The ugly child of fear.

Where did the NASA MER rovers or the ESA Proba go wrong?

Easy: They did what they did for 20x than what they were designed for.

NASA MER rover were designed for a lifetime of 90 days on Mars. They achieved 6 years and 10 years respectively. This is a failure of planning and a sign of severe overengineering

Wait, I hear you say: getting your money’s worth is a good thing. Well only if you ignore that this habitual exceeding the specification comes at a cost.

It is a failure if a device lives 10x its design – At the very least it is a failure in the estimation of design life.

And worse, since this overengineering is driven by fear it is one of the root causes that makes space industry both slow to innovate and expensive build. Lets have a look!

The devious (development) cycle

Ever heard the saying: we need to increase the reliability because its such an expensive mission? Probably, but would you agree that it is true the other way around, too: its expensive because its such a reliable mission?

Much money is spent to make space reliable. In result, that makes the mission expensive. Because its now expensive we cannot allow failure, so spent to make it more reliable…

The psychology behind it:

Only if you achieve a success, there will be a chance for another mission. This is true in space on all levels of industry and agency. In addition, with most space agency missions having a 4-5 year design cycle every person involved cannot do more than 4-5 of them during their career (until retirement).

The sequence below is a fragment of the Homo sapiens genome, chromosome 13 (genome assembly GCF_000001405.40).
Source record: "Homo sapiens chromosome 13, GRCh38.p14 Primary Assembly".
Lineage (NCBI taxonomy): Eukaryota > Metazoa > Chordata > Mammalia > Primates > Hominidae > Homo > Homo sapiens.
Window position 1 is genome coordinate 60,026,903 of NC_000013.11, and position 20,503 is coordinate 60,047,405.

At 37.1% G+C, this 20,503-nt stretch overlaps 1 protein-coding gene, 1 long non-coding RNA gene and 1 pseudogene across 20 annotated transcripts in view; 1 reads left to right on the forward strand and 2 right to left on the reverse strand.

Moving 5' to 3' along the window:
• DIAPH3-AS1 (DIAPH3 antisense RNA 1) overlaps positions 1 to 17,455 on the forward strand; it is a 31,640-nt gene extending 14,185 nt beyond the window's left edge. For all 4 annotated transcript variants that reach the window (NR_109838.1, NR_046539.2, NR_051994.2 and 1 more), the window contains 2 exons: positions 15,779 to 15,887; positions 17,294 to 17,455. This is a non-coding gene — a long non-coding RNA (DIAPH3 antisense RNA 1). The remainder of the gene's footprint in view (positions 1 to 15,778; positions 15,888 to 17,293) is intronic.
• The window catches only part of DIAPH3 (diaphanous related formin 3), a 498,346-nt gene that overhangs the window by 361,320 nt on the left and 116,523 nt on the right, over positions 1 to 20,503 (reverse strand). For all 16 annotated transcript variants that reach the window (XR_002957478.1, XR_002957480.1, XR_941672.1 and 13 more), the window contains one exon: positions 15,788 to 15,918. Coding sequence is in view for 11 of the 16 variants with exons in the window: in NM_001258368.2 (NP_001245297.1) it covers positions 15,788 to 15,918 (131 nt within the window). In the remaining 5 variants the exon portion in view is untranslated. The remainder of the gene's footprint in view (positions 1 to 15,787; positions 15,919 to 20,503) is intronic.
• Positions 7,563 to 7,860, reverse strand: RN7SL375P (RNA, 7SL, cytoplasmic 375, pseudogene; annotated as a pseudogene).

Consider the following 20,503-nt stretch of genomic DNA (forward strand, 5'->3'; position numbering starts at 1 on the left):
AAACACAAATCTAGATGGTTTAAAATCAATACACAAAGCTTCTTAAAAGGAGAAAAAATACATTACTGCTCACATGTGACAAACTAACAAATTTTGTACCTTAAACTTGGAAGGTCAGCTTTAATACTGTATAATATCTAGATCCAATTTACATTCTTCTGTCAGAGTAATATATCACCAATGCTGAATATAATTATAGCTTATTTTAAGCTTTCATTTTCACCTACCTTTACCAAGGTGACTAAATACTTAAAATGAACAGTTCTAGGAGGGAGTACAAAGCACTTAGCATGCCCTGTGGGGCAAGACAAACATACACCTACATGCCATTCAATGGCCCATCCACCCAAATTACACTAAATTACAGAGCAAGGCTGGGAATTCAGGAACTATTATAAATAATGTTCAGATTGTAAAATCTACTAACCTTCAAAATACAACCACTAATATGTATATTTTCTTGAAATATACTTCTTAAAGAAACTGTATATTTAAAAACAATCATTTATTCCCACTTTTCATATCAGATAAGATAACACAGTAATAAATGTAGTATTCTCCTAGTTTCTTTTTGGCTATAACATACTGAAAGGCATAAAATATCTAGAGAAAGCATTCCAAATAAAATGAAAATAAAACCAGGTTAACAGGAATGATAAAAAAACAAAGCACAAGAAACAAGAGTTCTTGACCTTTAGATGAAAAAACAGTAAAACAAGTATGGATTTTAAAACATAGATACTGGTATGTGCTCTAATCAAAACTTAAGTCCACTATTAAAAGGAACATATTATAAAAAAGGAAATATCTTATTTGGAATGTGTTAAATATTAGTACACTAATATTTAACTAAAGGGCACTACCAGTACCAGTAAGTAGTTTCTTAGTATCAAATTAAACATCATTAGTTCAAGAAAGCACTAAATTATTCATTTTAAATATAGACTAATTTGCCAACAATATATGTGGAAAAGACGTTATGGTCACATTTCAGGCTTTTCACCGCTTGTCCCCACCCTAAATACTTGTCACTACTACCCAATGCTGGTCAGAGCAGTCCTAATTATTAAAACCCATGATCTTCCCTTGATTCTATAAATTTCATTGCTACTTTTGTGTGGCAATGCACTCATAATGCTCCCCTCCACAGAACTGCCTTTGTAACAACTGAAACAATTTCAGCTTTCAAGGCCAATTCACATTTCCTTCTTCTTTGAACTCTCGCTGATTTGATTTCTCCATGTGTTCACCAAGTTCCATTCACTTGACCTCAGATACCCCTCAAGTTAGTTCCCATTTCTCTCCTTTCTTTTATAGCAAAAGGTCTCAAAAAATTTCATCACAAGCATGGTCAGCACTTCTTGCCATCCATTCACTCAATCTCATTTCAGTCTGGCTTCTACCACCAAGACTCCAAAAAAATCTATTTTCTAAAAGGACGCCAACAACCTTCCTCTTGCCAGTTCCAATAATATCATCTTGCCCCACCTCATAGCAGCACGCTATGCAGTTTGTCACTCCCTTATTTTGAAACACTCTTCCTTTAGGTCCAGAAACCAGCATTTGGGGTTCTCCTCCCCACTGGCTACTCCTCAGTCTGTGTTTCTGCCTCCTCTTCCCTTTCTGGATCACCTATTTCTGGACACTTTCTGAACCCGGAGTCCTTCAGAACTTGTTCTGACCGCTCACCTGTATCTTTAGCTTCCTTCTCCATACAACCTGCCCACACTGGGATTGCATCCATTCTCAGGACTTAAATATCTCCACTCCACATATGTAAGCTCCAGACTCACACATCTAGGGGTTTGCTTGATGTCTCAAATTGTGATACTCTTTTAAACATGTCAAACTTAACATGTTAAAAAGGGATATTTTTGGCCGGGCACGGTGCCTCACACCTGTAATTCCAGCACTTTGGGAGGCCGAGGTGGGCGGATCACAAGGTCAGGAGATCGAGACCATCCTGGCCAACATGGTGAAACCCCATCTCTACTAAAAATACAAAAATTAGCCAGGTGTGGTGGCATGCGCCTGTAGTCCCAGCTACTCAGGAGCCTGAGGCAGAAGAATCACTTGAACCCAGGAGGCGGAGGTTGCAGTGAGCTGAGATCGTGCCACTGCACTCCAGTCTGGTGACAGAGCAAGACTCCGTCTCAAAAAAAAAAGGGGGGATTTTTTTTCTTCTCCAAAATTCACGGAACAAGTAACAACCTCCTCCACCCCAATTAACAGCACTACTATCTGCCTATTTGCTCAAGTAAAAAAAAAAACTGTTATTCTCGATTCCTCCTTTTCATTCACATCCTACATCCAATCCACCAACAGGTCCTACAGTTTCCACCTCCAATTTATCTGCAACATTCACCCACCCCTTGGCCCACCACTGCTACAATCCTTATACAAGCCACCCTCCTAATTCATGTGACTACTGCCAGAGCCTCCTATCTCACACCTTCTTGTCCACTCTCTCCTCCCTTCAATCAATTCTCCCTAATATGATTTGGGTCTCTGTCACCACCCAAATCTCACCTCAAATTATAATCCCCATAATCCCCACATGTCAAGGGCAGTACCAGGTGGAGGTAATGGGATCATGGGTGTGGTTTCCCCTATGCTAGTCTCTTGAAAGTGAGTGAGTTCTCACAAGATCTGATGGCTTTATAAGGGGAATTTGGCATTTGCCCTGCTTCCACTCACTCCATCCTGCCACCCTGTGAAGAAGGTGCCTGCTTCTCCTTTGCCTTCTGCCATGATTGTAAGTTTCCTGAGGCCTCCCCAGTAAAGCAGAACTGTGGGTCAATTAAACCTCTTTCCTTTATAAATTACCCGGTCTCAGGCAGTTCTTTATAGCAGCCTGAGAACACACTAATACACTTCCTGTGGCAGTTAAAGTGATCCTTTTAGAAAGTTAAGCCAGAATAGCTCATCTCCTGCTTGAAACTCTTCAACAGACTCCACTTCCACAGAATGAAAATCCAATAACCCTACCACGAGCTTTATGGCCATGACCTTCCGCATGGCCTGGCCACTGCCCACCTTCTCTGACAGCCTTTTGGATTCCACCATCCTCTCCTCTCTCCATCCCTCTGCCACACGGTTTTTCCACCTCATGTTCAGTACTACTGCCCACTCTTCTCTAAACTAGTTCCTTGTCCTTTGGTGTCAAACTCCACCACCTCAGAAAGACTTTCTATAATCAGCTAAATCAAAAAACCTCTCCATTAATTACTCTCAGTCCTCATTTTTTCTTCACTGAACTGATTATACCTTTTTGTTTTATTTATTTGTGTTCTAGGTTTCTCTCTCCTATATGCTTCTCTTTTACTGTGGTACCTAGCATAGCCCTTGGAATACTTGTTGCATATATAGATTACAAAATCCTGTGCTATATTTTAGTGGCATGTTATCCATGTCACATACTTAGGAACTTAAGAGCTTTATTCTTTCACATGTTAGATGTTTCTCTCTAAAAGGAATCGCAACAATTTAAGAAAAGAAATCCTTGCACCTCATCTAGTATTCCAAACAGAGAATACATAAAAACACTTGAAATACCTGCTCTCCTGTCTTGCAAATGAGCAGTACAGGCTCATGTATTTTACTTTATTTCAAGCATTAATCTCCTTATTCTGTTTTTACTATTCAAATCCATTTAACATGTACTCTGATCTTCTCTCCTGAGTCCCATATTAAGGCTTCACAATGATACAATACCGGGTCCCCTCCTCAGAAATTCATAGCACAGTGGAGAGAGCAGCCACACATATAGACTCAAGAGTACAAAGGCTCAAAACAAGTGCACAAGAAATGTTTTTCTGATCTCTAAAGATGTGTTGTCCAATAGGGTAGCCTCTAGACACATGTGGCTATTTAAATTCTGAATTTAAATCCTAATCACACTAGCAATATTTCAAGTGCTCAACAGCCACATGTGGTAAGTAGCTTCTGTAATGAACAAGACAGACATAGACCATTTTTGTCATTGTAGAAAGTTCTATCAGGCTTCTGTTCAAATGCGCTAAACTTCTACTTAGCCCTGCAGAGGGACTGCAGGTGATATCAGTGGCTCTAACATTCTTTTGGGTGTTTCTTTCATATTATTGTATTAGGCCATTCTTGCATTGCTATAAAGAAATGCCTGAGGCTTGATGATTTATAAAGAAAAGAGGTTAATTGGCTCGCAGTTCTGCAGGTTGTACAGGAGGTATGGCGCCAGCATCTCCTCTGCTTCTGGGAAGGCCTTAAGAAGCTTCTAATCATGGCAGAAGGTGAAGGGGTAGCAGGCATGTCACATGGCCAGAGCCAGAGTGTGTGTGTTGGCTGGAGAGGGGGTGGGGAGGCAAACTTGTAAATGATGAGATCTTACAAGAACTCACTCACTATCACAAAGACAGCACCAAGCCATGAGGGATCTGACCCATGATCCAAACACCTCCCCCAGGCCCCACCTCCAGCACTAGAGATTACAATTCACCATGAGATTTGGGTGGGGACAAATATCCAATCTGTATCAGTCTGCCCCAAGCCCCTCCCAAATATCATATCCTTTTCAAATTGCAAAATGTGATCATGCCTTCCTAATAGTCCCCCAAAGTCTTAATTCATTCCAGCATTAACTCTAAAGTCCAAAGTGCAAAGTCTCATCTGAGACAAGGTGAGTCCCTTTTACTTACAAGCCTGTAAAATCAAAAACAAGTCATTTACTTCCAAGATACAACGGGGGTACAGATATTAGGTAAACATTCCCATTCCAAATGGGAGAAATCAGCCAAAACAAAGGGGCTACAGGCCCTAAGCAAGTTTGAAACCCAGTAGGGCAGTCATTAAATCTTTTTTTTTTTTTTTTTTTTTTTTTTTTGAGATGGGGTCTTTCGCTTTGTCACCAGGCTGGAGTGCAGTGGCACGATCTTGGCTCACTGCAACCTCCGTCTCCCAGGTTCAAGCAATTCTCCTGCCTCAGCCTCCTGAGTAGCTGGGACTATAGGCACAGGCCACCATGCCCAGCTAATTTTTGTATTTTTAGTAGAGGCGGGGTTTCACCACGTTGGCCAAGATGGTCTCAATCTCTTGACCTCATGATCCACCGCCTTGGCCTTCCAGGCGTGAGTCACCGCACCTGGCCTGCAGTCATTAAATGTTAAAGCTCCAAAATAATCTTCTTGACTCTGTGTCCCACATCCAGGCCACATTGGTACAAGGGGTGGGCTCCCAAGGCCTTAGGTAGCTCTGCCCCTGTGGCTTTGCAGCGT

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On the other hand hardly anybody has been criticised for being cautious, for doing that extra test and going the extra mile. So is it a wonder that we get solutions that are slow and expensive and tend to overperform?

Why is it bad when you get more:

Any parameter of your mission will generally follow a s-curve, with a characteristic knee point as an optimum.

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It is general very simple to achieve something that is in line with your peers. As soon as you get to the cutting edge everything becomes expensive. This is true for technological parameters as well as for reliability and lifetime.

The optimum is never in the extreme.

It is much better to build what is actually required than to overengineer a problem.

So achieving 2x of what is required because you fear the small chance that your mission could underperform could lead to a 10x increase in effort and cost.

From “Failure is (not) an option”

The truth is in the numbers – the KISS principle

Professor Udo Renner, one of my former Mentors always asked his students: “If a part has 90% reliability, how do you achieve 99%?” Usually the students answer is quick: “You take two parts in a redundant configuration.” Prof. Renner then usually continued asking, “Ok, but what if you want to achieve 100%?” This usually leads to some confusion on the side of the student because even 10 parts in series will not be unfailing, there is always a residual risk. This becomes even more apparent especially once you consider that the decision maker which switches between multiple units is a potential failure source, too.

The picture shows Prof. Udo Renner who was the chair of Astronautics at TU Berlin until 2003.

Prof. Renners answer to this problem is to keep it simple (and stupid):

“A part that is not there cannot fail.

In reality a simple system will often be more reliable than a complex one.”

Prof. Udo Renner

Unfortunately, while in reality many simple (single string) satellites have achieved surprisingly long lifetimes it has become the norm to do very complicated analysis in the form of FMEA & FMECA to swat any potential single point failures.